On my drive home I think about what Keith said. His heart was deeply touched by a lady he saw only a few times. His imagination filled in the blanks that he spoke of tonight and I am in awe of his emotional rendition. My mission is to not treat this story as an investigation. Unlike the way I would handle a news story. I will let the story take its own path. I’m under no dead-line. I’ll use all the patience the story demands. The apartment has been there for a long time, we’ve only just begun.
I quickly finish my chores on Saturday and retrieve the key from the desk and enter my new world. Unlike the first visit, I now understand my mission. I unlock the door and step inside, allowing the door to close behind me. My eyes shut as I feel the room. It smells of staleness from all those years of being sealed up. Upon opening my eyes, light from the kitchen once again reels me in. Instinctively I sit down at the table opposite the place settings. I relax and become comfortable in my chair placing my hands behind my head and take a panoramic view of the room. Time and sunlight have taken its toll; the wallpaper is dried out and sagging. The south side contains two large windows showing kitchen utensils on the curtains. On the west houses a refrigerator, range and sink. The north side is a large pantry. The last side of the kitchen has a counter with a blender, cookie jar, toaster, metal bread box, utensils and such, all covered in dust. The woodwork once white is yellow. Eerily the appliances look the same, aged. Thoroughly reminiscent of the whole room, too much light and time have done it in.
I am at ease and let my mind drift off to my childhood. I no longer smell stale air. I smell aroma of home cooking, licking icing out of a bowl. Birthdays and Sunday dinners all served with love and family togetherness. Mother helping me with homework, doing puzzles, playing games and of course dad falling asleep in front of the T. V. and snoring. Mom and I always laugh about that. All of these smells and scenes flash through my mind.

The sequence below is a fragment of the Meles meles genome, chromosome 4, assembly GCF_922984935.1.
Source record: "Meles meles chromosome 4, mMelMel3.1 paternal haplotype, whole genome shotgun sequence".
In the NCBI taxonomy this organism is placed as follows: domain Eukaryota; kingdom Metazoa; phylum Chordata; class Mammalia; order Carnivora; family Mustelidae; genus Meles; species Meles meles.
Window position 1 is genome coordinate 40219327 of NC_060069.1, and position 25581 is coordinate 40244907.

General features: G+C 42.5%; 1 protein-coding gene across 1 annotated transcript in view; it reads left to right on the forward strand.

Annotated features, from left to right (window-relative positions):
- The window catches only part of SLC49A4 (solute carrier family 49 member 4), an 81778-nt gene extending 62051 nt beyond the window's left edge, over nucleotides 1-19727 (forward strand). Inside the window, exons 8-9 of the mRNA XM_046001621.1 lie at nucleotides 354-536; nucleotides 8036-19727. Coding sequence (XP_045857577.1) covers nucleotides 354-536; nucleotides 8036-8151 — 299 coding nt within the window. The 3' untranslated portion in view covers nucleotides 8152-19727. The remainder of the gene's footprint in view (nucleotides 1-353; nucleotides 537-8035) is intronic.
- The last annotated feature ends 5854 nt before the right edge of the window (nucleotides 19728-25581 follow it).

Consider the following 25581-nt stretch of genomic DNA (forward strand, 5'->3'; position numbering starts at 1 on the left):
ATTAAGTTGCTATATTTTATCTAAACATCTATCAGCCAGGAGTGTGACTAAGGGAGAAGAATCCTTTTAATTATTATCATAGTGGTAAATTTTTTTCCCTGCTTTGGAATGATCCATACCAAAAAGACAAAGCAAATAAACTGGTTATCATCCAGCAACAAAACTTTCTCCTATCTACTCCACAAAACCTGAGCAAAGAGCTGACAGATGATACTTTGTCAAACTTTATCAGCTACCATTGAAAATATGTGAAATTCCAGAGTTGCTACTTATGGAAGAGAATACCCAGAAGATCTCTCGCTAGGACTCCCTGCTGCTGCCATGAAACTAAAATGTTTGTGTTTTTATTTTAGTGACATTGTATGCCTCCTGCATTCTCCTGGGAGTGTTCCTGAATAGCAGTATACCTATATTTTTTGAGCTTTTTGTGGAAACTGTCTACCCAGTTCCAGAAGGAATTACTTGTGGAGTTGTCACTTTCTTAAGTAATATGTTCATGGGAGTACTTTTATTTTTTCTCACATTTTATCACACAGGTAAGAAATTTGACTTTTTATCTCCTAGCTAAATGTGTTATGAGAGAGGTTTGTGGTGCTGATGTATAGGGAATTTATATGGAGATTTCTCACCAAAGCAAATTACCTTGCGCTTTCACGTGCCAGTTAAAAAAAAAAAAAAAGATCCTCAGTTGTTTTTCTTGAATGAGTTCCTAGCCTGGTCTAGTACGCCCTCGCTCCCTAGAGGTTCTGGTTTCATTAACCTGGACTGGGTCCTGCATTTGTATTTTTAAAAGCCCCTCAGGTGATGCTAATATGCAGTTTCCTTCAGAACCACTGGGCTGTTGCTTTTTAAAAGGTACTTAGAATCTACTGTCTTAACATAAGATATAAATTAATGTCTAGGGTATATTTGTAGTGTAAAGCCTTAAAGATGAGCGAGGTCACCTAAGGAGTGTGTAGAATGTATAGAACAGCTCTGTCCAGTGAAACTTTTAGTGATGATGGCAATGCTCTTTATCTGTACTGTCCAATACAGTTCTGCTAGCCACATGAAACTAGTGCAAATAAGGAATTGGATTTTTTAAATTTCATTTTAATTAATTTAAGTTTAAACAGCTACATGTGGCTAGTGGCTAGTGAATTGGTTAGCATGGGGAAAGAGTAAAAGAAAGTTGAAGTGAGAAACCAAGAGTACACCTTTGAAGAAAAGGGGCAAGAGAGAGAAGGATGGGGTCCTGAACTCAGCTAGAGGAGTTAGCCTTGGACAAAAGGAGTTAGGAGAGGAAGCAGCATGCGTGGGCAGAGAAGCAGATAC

I feel sunshine on my body while I warm up to the apartment. I open my eyes and see millions of dust specks bounce off sunlight as it shines into the kitchen. My eyes play tricks as two forms appear directly across from me. Years of dust particles have blended together showing the outline of a man, and to his left a woman. The sun recedes and the forms disappear. I’m bewildered at what just happened. It was certainly unexpected but not the least bit frightening. My mind play played a trick on me. That is the only thing that makes sense. I leave the apartment peaceful; rather different emotion than last week.
I have unlocked the forbidden door and daydreamed in an oddly yet seemingly familiar chair. My first visit saw me in a state of nervous euphoria. Today was completely opposite. I have opened a present that has been a long time coming to me. It’s now within my grasp and I intend to enjoy it to the fullest. After opening the door I want the secret it holds. I cannot help but think that I play a vital part in the mystery. It has waited for this young reporter.
CURIOSITY SERVES A NEED
AS I OPEN THE BURIED SEED
EERILY COMFORTABLE CHAIR
VISIONS FROM OUT OF NOWHERE
LOVE CROSSES THE AGES
THE REPORTER STARTS THE PAGES
End chapter one “TIME CHAIR”
ROBERT S. GARRITY